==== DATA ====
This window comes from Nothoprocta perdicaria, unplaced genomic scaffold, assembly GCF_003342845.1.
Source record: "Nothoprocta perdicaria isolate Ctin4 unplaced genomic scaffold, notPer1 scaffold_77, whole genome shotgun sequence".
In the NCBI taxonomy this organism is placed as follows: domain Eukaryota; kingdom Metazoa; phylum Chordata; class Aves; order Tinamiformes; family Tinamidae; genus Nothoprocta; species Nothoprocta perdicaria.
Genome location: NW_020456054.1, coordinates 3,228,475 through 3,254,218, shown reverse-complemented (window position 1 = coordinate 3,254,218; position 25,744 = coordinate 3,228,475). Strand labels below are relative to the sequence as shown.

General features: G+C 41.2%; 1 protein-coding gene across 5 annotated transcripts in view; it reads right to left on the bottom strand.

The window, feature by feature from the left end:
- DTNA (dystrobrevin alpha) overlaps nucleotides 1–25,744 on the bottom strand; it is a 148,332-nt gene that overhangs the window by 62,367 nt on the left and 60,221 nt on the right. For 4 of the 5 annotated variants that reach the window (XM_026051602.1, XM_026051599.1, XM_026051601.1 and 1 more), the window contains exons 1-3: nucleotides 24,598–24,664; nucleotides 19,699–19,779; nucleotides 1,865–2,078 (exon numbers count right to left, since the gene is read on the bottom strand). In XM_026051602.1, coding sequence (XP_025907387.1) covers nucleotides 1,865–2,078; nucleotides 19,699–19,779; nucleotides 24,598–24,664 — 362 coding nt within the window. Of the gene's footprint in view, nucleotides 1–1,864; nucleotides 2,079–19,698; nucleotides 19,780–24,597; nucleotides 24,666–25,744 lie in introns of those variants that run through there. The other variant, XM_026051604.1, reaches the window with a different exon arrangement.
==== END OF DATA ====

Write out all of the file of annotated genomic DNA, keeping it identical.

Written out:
This window comes from Nothoprocta perdicaria, unplaced genomic scaffold, assembly GCF_003342845.1.
Source record: "Nothoprocta perdicaria isolate Ctin4 unplaced genomic scaffold, notPer1 scaffold_77, whole genome shotgun sequence".
In the NCBI taxonomy this organism is placed as follows: domain Eukaryota; kingdom Metazoa; phylum Chordata; class Aves; order Tinamiformes; family Tinamidae; genus Nothoprocta; species Nothoprocta perdicaria.
Genome location: NW_020456054.1, coordinates 3,228,475 through 3,254,218, shown reverse-complemented (window position 1 = coordinate 3,254,218; position 25,744 = coordinate 3,228,475). Strand labels below are relative to the sequence as shown.

General features: G+C 41.2%; 1 protein-coding gene across 5 annotated transcripts in view; it reads right to left on the bottom strand.

The window, feature by feature from the left end:
- DTNA (dystrobrevin alpha) overlaps nucleotides 1–25,744 on the bottom strand; it is a 148,332-nt gene that overhangs the window by 62,367 nt on the left and 60,221 nt on the right. For 4 of the 5 annotated variants that reach the window (XM_026051602.1, XM_026051599.1, XM_026051601.1 and 1 more), the window contains exons 1-3: nucleotides 24,598–24,664; nucleotides 19,699–19,779; nucleotides 1,865–2,078 (exon numbers count right to left, since the gene is read on the bottom strand). In XM_026051602.1, coding sequence (XP_025907387.1) covers nucleotides 1,865–2,078; nucleotides 19,699–19,779; nucleotides 24,598–24,664 — 362 coding nt within the window. Of the gene's footprint in view, nucleotides 1–1,864; nucleotides 2,079–19,698; nucleotides 19,780–24,597; nucleotides 24,666–25,744 lie in introns of those variants that run through there. The other variant, XM_026051604.1, reaches the window with a different exon arrangement.